Additional information gathered by this author shows more locales (and possible sites) within and bordering the project area, suggesting that only the most rigorous survey possible of this property — located in the midst of a highly sensitive historical area — is an acceptable solution for protection of Pomo history. Anything less creates serious questions about how we treat the histories of Native peoples.
The 1989 Sonoma County General Plan (Goal OS-9)* requires review of such projects to “Preserve significant archaeological and historical sites, which represent the ethnic, cultural, and economic groups that have lived and worked in Sonoma County.” [*The Artesa application is subject to the 1989 General Plan as the application was filed before the adoption of the 2009 Sonoma County General Plan.]
When the next Environmental Impact Report for this property is published, Sonoma County authorities must step up and declare their determination to protect this sensitive historical and archaeological zone. Sonoma County planners have pointedly commented on the Draft EIR issued by CalFire in 2009, noting that it is not compatible with many of the 1989 County General Plan goals.
In a letter to CalFire in 2009, Sonoma County Director of Planning Pete Parkinson states that “agricultural activities on forest resource lands is [sic] not compatible with the County General Plan,” a position that arises from an earlier letter to the first application in 2001. Missing from these assessments however is any mention of how historical and archaeological sites linked to Pomo life will be adequately identified and preserved.
Once known as the Gateway to the Redwood Empire, Sonoma County appears to be on the verge of forsaking its natural heritage and its cultural heritage simultaneously. All of those who are concerned about the future of Sonoma County need to ask how we are allowing the destruction of Redwood forests and Native American heritage to emerge as ‘business as usual.’
As the Pomo ask that their sacred places not be disturbed and desecrated, are we not left wondering why we are not stopping this desecration while we have the chance? Hopefully the image of the Pomo elder will remain a promising reminder of a history preserved rather than an image that comes to haunt us.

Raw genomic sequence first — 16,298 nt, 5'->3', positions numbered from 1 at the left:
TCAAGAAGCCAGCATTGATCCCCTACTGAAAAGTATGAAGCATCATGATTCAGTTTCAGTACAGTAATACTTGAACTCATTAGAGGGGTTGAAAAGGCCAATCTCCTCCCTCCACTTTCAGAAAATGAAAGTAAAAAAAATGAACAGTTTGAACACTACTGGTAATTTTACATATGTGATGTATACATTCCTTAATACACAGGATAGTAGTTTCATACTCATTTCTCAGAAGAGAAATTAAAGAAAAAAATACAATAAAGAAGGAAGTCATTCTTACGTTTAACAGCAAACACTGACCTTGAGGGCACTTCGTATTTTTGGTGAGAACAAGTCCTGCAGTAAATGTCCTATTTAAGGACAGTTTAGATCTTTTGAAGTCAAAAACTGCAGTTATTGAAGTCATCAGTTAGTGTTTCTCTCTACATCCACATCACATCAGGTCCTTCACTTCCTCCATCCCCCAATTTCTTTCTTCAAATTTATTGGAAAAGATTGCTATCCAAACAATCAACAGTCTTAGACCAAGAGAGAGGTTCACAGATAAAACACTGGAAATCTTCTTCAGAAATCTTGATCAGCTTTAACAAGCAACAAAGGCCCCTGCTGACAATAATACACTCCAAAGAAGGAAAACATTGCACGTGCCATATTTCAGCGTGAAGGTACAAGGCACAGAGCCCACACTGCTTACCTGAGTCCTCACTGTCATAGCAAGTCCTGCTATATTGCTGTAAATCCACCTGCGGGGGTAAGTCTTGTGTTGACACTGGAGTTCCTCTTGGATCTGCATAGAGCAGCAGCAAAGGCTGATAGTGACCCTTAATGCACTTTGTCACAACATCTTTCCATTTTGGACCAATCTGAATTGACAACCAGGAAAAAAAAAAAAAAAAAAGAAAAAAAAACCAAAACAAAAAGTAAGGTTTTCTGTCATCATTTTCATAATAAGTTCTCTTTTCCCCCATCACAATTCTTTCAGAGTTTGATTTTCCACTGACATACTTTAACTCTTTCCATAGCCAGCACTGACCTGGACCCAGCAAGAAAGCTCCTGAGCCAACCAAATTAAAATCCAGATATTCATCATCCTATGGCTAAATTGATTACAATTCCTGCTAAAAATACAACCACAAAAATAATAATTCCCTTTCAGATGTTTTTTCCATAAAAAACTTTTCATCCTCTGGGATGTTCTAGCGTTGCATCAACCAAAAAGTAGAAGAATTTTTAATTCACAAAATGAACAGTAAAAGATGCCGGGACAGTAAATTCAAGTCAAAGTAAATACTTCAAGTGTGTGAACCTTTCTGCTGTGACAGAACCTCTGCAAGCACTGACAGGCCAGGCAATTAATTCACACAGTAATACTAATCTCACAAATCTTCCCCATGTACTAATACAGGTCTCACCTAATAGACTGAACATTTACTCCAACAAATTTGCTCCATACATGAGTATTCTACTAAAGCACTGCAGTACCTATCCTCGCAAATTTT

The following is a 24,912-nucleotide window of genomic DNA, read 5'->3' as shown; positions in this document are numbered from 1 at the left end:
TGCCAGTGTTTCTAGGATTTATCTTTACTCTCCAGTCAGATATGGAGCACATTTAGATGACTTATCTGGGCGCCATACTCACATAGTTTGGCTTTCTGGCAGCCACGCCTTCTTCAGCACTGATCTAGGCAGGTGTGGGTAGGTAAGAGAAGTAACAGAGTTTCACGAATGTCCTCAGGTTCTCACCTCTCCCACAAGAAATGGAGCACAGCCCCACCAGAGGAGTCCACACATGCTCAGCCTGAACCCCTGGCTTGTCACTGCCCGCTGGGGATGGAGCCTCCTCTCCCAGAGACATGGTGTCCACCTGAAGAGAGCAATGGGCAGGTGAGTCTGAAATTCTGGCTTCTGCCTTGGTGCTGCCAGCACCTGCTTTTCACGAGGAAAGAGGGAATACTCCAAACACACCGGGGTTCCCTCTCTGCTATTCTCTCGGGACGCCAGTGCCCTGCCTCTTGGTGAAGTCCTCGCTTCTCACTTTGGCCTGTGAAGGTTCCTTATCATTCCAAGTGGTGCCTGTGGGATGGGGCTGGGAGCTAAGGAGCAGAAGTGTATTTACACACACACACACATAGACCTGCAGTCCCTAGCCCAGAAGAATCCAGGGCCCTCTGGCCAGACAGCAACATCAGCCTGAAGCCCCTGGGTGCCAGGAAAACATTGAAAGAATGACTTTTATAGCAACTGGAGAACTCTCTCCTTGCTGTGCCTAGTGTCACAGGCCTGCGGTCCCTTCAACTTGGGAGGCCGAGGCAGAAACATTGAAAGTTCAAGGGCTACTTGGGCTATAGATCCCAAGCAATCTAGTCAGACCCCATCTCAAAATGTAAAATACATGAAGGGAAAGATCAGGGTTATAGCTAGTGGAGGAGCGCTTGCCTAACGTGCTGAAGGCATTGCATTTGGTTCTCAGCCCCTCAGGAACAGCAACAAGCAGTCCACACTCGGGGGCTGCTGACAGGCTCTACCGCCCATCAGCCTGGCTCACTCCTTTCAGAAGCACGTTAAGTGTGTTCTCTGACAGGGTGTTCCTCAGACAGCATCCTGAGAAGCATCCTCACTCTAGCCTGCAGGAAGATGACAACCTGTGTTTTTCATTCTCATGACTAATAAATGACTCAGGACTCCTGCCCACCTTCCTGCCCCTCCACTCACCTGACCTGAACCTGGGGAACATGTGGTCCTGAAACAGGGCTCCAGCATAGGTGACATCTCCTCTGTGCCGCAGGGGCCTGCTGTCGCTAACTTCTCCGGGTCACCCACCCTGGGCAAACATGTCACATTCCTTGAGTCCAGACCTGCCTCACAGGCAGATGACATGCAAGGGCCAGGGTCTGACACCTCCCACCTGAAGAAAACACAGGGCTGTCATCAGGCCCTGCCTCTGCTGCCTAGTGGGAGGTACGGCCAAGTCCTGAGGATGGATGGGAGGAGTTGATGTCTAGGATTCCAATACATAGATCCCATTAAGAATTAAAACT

Peter R. Schmidt is a graduate of Santa Rosa High School and Stanford University. While at Santa Rosa High in 1960, he assisted the then leader of the Pomo, Essie Parrish, to repair the Round House at Kashia Rancheria east of Stewarts Point. He is currently Professor of Anthropology and Archaeology at the University of Florida and has had a long interest in Pomo history. He is the author of eight books and many scientific articles on archaeological and cultural topics.
Versions of this article appeared in the August 20, 2010 edition of the Independent Coast Observer, and the September 1, 2010 edition of the Santa Rosa Press Democrat as GUEST OPINION: Don’t choose vineyards over redwoods, history.
For additional information, see:
Pomo heritage threatened
The Artesa vineyard project area is “very possibly the Kashaya Pomo village Kabatui” where “human remains may be present,” and which contains rich archaeological areas that are eligible for listing in the National Registry of Historic Places.
Pomo elders speak out about vineyards
Where we used to live, no one can see anything now. It is time we open our mouths. Those vineyard people are interfering with our ancestors’ area…
Desecration of Pomo history
A first step toward satisfying the responsibility for Europeans and their descendants in North America would be to treat indigenous people with respect.
Artesa (“Fairfax”) vineyard conversion EIR
CAL FIRE released the Final Environmental Impact Report (EIR) for Artesa Winery’s plan to clear-cut 154 acres of coastal redwood forest to plant a vineyard in Annapolis. The EIR states that the project will have no significant environmental or cultural impacts.